Krivitzky: There is much our community has to celebrate, and we need to share those aspects more often, demonstrate hakarat hatov (recognizing what’s good), since that also will encourage more people to get engaged Jewishly. Most Jews haven’t made a conscious decision that they are not interested in Jewish life or activity — they just haven’t been offered a compelling option. It’s our responsibility to change that, but it will take new and different
There are great ways for people in our community to get involved and make a difference. Some quick examples: We have two new youth ambassadors coming from Israel, Maya and Dana, who will be building bridges with Israel and the variety of people and flavors comprising Israeli society — especially among kids and youth. We are launching a Jewish Chamber of Commerce to establish more professional networking opportunities in the area. More than 150 people from the Heart of NJ will be traveling with us on our Journey to the Four Corners of Israel. And we are expanding our teen philanthropy and leadership
NJJN: Regarding philanthropy, is the model of umbrella giving passé?Krivitzky: Today’s Federation is not like our parents’ federations, or that of our grandparents. The core mission is the same — strengthening the Jewish people and helping those in our community least able to help themselves. But today’s circumstances are different, the needs have changed — and in many cases are even more pressing — and so the Federation’s approach needs to evolve.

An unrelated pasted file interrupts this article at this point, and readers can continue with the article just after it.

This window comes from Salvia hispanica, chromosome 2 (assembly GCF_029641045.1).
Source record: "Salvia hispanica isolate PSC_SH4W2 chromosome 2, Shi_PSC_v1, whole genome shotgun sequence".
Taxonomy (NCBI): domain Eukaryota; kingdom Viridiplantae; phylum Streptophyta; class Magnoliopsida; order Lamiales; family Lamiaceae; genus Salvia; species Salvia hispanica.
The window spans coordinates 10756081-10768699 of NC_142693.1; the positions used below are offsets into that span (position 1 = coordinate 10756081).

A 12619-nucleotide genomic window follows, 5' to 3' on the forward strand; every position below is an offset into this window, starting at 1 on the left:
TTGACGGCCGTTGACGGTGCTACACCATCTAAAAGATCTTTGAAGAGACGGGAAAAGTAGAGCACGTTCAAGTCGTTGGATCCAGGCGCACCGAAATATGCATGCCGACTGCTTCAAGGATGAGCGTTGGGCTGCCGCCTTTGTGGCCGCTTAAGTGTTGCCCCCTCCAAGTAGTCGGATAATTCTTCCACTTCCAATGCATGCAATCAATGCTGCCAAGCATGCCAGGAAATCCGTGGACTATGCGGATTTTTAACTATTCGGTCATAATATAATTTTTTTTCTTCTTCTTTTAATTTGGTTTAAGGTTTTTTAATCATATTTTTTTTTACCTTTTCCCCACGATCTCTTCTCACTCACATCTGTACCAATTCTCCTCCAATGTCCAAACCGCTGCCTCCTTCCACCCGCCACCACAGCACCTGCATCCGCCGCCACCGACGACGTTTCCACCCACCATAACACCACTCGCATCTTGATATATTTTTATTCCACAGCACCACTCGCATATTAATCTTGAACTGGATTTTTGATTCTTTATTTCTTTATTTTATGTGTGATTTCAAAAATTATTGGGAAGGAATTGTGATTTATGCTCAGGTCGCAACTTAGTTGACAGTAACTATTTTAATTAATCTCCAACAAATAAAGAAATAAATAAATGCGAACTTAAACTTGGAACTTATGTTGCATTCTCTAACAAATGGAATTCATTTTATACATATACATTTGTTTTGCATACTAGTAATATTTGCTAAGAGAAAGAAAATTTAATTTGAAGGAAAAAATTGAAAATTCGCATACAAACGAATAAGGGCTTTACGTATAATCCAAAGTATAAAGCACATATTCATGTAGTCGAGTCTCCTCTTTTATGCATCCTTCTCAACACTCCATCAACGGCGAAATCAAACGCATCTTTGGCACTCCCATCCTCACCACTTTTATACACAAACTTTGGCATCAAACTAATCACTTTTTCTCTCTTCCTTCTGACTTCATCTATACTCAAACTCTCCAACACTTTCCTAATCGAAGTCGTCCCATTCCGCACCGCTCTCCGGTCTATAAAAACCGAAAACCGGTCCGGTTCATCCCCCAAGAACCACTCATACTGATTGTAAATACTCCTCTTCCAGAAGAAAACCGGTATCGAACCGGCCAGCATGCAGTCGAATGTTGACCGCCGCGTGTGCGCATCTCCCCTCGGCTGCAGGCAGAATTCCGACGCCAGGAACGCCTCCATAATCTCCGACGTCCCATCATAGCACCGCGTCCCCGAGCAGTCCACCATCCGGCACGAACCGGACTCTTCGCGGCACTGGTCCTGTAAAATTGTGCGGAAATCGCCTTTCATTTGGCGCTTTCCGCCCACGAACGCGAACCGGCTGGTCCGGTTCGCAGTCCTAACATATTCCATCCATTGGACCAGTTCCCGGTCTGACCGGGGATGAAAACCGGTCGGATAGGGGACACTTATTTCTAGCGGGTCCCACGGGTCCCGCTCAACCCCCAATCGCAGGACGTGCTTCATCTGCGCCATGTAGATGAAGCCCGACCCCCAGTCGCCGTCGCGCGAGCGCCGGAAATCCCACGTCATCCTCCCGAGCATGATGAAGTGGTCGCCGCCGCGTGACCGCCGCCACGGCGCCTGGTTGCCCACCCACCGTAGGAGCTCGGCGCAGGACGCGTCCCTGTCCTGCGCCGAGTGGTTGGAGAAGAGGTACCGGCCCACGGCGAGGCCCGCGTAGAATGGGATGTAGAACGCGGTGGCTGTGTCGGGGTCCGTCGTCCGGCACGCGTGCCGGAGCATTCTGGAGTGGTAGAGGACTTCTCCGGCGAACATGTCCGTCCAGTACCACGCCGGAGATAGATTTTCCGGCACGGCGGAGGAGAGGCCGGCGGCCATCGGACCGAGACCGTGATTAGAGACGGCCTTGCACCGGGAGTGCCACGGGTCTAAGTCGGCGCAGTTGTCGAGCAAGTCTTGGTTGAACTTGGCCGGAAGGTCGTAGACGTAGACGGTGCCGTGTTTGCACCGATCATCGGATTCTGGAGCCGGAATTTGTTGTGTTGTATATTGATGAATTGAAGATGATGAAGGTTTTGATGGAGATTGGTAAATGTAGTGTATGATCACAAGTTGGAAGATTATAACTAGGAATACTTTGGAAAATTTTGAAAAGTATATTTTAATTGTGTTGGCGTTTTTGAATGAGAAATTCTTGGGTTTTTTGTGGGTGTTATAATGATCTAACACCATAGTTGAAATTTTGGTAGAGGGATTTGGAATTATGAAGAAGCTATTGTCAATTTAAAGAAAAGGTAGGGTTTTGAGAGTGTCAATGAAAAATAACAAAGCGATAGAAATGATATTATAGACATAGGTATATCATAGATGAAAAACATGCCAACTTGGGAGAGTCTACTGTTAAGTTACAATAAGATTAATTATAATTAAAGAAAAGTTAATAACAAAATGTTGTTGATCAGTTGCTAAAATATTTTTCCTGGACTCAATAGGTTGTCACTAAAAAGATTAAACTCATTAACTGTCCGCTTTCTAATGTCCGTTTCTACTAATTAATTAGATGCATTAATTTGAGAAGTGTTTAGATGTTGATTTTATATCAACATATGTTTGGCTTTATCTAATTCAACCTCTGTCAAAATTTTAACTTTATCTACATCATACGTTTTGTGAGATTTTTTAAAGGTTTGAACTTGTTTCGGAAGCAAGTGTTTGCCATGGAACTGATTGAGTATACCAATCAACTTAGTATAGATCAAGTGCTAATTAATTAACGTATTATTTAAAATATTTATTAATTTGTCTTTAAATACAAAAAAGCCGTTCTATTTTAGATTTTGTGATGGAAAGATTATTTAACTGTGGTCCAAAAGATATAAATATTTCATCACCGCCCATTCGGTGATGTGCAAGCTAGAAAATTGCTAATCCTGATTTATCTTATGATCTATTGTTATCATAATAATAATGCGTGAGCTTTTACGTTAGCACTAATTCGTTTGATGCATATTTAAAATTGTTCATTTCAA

People want to support particular programs or causes. We enable people to support targeted efforts to address what we see as the key issues facing our Jewish community and the Jewish people — from fighting anti-Semitism to building bridges with Israel…and through our annual campaign we ensure that our patrons’ dollars go where they are needed most.
NJJN: How does the Federation handle the delicate external issues affecting the community, such as the divided political climate, the Iran deal, or the situation in Israel, which now includes the nation-state law? Krivitzky: The Federation is focused on our mission of strengthening the Jewish community. We do so in some key ways: caring for the most vulnerable among our extended Jewish family; connecting Jews to the Jewish people, especially younger Jews; responding to crises affecting our community; combatting anti-Semitism; and building bridges with Israel — and building a commitment within our community to sustain and support all of this.